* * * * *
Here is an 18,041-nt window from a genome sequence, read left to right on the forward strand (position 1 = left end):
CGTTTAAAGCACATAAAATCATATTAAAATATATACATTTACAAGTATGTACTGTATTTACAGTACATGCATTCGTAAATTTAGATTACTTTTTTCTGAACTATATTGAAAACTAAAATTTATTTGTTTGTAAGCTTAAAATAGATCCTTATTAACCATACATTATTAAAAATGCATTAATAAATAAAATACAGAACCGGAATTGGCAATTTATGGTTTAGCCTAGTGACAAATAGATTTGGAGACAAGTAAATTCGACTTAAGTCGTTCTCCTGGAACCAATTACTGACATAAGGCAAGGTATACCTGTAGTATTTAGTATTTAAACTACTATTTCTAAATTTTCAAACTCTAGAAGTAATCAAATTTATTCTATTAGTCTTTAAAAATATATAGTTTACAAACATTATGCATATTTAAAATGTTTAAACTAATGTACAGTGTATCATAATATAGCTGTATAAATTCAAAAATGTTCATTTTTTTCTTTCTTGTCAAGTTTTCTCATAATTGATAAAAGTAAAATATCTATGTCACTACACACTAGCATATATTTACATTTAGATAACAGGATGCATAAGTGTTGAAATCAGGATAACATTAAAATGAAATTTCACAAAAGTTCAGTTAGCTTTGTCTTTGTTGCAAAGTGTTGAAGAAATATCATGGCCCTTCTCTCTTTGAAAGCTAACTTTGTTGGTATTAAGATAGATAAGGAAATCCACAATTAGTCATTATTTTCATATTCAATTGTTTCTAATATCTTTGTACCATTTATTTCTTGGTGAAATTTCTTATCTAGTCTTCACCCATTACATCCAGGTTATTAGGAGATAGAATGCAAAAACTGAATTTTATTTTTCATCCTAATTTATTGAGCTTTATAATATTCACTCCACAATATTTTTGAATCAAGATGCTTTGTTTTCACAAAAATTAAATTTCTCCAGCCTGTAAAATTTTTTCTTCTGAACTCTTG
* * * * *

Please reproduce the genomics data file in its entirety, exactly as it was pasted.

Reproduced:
Here is an 18,041-nt window from a genome sequence, read left to right on the forward strand (position 1 = left end):
CGTTTAAAGCACATAAAATCATATTAAAATATATACATTTACAAGTATGTACTGTATTTACAGTACATGCATTCGTAAATTTAGATTACTTTTTTCTGAACTATATTGAAAACTAAAATTTATTTGTTTGTAAGCTTAAAATAGATCCTTATTAACCATACATTATTAAAAATGCATTAATAAATAAAATACAGAACCGGAATTGGCAATTTATGGTTTAGCCTAGTGACAAATAGATTTGGAGACAAGTAAATTCGACTTAAGTCGTTCTCCTGGAACCAATTACTGACATAAGGCAAGGTATACCTGTAGTATTTAGTATTTAAACTACTATTTCTAAATTTTCAAACTCTAGAAGTAATCAAATTTATTCTATTAGTCTTTAAAAATATATAGTTTACAAACATTATGCATATTTAAAATGTTTAAACTAATGTACAGTGTATCATAATATAGCTGTATAAATTCAAAAATGTTCATTTTTTTCTTTCTTGTCAAGTTTTCTCATAATTGATAAAAGTAAAATATCTATGTCACTACACACTAGCATATATTTACATTTAGATAACAGGATGCATAAGTGTTGAAATCAGGATAACATTAAAATGAAATTTCACAAAAGTTCAGTTAGCTTTGTCTTTGTTGCAAAGTGTTGAAGAAATATCATGGCCCTTCTCTCTTTGAAAGCTAACTTTGTTGGTATTAAGATAGATAAGGAAATCCACAATTAGTCATTATTTTCATATTCAATTGTTTCTAATATCTTTGTACCATTTATTTCTTGGTGAAATTTCTTATCTAGTCTTCACCCATTACATCCAGGTTATTAGGAGATAGAATGCAAAAACTGAATTTTATTTTTCATCCTAATTTATTGAGCTTTATAATATTCACTCCACAATATTTTTGAATCAAGATGCTTTGTTTTCACAAAAATTAAATTTCTCCAGCCTGTAAAATTTTTTCTTCTGAACTCTTG